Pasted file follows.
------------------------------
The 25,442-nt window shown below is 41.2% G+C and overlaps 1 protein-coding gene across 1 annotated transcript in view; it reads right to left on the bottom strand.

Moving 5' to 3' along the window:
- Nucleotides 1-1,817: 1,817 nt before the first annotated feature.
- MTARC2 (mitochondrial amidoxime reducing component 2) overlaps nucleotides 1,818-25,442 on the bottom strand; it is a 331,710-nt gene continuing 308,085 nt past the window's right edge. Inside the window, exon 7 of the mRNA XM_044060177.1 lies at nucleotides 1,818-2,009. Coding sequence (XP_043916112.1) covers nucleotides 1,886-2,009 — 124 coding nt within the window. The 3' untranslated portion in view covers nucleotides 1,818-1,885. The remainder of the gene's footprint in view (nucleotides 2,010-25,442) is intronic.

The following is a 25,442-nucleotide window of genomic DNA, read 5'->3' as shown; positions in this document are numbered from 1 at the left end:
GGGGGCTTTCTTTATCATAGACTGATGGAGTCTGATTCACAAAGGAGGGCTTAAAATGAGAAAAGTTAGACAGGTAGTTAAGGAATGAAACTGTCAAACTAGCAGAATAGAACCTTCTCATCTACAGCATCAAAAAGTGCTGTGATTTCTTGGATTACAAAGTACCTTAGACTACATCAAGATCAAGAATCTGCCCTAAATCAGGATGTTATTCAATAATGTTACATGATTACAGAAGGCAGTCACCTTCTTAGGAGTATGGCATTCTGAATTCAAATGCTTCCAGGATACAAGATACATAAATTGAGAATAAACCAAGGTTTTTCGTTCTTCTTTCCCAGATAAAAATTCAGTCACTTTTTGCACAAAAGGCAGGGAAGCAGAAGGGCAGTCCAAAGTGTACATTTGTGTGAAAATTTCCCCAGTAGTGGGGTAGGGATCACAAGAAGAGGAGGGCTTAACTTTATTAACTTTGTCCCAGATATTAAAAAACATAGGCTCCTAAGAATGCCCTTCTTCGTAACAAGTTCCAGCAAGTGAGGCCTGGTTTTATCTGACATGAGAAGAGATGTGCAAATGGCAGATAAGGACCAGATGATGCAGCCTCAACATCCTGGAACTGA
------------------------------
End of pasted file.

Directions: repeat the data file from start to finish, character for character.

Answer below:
The 25,442-nt window shown below is 41.2% G+C and overlaps 1 protein-coding gene across 1 annotated transcript in view; it reads right to left on the bottom strand.

Moving 5' to 3' along the window:
- Nucleotides 1-1,817: 1,817 nt before the first annotated feature.
- MTARC2 (mitochondrial amidoxime reducing component 2) overlaps nucleotides 1,818-25,442 on the bottom strand; it is a 331,710-nt gene continuing 308,085 nt past the window's right edge. Inside the window, exon 7 of the mRNA XM_044060177.1 lies at nucleotides 1,818-2,009. Coding sequence (XP_043916112.1) covers nucleotides 1,886-2,009 — 124 coding nt within the window. The 3' untranslated portion in view covers nucleotides 1,818-1,885. The remainder of the gene's footprint in view (nucleotides 2,010-25,442) is intronic.

The following is a 25,442-nucleotide window of genomic DNA, read 5'->3' as shown; positions in this document are numbered from 1 at the left end:
GGGGGCTTTCTTTATCATAGACTGATGGAGTCTGATTCACAAAGGAGGGCTTAAAATGAGAAAAGTTAGACAGGTAGTTAAGGAATGAAACTGTCAAACTAGCAGAATAGAACCTTCTCATCTACAGCATCAAAAAGTGCTGTGATTTCTTGGATTACAAAGTACCTTAGACTACATCAAGATCAAGAATCTGCCCTAAATCAGGATGTTATTCAATAATGTTACATGATTACAGAAGGCAGTCACCTTCTTAGGAGTATGGCATTCTGAATTCAAATGCTTCCAGGATACAAGATACATAAATTGAGAATAAACCAAGGTTTTTCGTTCTTCTTTCCCAGATAAAAATTCAGTCACTTTTTGCACAAAAGGCAGGGAAGCAGAAGGGCAGTCCAAAGTGTACATTTGTGTGAAAATTTCCCCAGTAGTGGGGTAGGGATCACAAGAAGAGGAGGGCTTAACTTTATTAACTTTGTCCCAGATATTAAAAAACATAGGCTCCTAAGAATGCCCTTCTTCGTAACAAGTTCCAGCAAGTGAGGCCTGGTTTTATCTGACATGAGAAGAGATGTGCAAATGGCAGATAAGGACCAGATGATGCAGCCTCAACATCCTGGAACTGA